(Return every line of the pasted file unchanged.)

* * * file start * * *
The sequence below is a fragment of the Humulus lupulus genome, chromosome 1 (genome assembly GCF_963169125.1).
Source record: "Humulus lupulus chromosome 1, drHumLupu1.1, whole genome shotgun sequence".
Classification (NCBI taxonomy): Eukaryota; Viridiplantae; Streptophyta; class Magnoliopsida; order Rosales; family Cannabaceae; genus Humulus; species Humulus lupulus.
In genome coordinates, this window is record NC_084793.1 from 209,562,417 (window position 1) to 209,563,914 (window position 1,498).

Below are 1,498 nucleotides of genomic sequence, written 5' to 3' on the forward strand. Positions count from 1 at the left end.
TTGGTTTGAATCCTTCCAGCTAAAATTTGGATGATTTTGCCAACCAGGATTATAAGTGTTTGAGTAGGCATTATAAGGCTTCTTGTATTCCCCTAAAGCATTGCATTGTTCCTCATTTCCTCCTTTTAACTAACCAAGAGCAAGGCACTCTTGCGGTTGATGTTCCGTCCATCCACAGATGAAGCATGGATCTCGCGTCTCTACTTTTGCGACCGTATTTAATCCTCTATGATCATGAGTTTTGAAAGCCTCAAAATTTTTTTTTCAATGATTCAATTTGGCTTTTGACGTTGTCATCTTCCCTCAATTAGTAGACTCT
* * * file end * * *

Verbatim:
The sequence below is a fragment of the Humulus lupulus genome, chromosome 1 (genome assembly GCF_963169125.1).
Source record: "Humulus lupulus chromosome 1, drHumLupu1.1, whole genome shotgun sequence".
Classification (NCBI taxonomy): Eukaryota; Viridiplantae; Streptophyta; class Magnoliopsida; order Rosales; family Cannabaceae; genus Humulus; species Humulus lupulus.
In genome coordinates, this window is record NC_084793.1 from 209,562,417 (window position 1) to 209,563,914 (window position 1,498).

Below are 1,498 nucleotides of genomic sequence, written 5' to 3' on the forward strand. Positions count from 1 at the left end.
TTGGTTTGAATCCTTCCAGCTAAAATTTGGATGATTTTGCCAACCAGGATTATAAGTGTTTGAGTAGGCATTATAAGGCTTCTTGTATTCCCCTAAAGCATTGCATTGTTCCTCATTTCCTCCTTTTAACTAACCAAGAGCAAGGCACTCTTGCGGTTGATGTTCCGTCCATCCACAGATGAAGCATGGATCTCGCGTCTCTACTTTTGCGACCGTATTTAATCCTCTATGATCATGAGTTTTGAAAGCCTCAAAATTTTTTTTTCAATGATTCAATTTGGCTTTTGACGTTGTCATCTTCCCTCAATTAGTAGACTCT